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converting char * into char array

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yeah... How would I do this? I have the following code from an example:
char str[] = "now # is the time for all # good men to come to the # aid of their country";
   char delims[] = "#";
   char *result = NULL;
   result = strtok( str, delims );
   while( result != NULL ) {
       printf( "result is \"%s\"\n", result );
       result = strtok( NULL, delims );
   } 



And I want to do it with str as a char * rather than an array, which would warrant some kind of conversion, probably. My attempts at getting google to tell me fail miserably. I know its a bit noobish but cany anybody please tell me simply how to do this?

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#include <string>
using namespace std;

char str[] = "now # is the time for all # good men to come to the # aid of their country";
char delims[] = "#";
std::string result;
std::vector < std::string > resultarray;
result = strtok( str, delims );
while( result != NULL ) {
printf( "result is \"%s\"\n", result );
result = strtok( NULL, delims );
resultarray.push_back(result);
}

for (int i=0; i< resultarray.size() ; i++ ) { printf(" result[%d]: %s", i, resultarray[i]);



Possibly the easiest solution. Use std::string for all text related stuff, and std::vector <variable_type> for a general purpose dynamic array.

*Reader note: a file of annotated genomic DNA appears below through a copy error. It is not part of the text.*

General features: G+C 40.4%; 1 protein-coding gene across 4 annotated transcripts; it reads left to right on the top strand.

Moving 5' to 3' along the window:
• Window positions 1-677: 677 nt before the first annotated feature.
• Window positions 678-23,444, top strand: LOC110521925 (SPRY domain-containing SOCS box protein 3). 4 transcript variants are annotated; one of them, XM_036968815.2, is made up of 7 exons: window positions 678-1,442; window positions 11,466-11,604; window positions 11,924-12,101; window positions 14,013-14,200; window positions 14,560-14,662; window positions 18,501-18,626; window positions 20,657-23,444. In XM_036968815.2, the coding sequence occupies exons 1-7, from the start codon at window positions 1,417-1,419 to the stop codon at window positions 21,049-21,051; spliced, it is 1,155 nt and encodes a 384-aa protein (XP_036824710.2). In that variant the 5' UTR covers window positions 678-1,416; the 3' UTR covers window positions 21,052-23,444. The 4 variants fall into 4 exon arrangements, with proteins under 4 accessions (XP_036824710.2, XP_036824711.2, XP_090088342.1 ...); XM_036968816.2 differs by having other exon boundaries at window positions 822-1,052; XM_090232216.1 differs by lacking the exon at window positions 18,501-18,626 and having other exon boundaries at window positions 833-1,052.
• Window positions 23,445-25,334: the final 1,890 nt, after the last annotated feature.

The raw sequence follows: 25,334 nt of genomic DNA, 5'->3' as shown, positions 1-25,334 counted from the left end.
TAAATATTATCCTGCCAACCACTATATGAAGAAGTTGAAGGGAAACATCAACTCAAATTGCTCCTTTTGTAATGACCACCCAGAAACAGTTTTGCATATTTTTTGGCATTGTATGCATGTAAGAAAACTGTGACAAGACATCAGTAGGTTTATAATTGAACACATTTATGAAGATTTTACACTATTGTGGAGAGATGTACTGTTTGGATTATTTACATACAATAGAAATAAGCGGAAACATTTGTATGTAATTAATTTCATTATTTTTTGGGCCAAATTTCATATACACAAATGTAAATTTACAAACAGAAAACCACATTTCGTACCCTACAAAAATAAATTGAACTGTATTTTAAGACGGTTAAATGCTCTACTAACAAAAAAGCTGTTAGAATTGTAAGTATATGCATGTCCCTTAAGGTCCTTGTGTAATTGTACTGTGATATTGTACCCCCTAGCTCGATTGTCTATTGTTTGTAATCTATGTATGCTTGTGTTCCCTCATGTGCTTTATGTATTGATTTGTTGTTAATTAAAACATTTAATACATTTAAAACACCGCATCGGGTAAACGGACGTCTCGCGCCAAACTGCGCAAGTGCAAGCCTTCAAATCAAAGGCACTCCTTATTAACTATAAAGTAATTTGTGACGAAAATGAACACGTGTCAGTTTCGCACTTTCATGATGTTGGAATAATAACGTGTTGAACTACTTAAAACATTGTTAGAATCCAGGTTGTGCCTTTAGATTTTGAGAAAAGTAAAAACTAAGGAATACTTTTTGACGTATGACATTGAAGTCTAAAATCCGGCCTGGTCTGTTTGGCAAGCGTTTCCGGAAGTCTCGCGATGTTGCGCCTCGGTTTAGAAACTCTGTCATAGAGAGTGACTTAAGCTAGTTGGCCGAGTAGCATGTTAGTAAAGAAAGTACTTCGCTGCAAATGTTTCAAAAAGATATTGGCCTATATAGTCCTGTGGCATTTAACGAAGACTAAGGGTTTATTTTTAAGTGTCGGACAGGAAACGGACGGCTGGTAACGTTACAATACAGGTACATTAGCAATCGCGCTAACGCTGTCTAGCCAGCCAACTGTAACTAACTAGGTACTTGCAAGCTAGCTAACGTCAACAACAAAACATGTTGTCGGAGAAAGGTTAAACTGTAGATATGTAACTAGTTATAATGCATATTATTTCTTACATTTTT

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All my new code uses vector and string, but I have some old code here which was written in C. I want to modify it without porting it to c++.

ok... I have this:

char * data="now # is the time for all # good men to come to the # aid of their country";
char str[128];
strcpy(str,data);

Can you see any reason why this won't work? It seems to.


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Indeed, using a string class - whether it be std::string, CString, or your own string class, is almost always preferred over using char* or char[] for string manipulation.

However, to answer your question precisely. char[] and char* are largely interchangeable in C++, as a char[] is really just a "char* const". That is, an array of something is really just a constant pointer to data of the same type. This allows the data to be manipulated, while not allowing the address in memory to be changed.

With that said, you'd think you could just swap char[] for char* and get the following: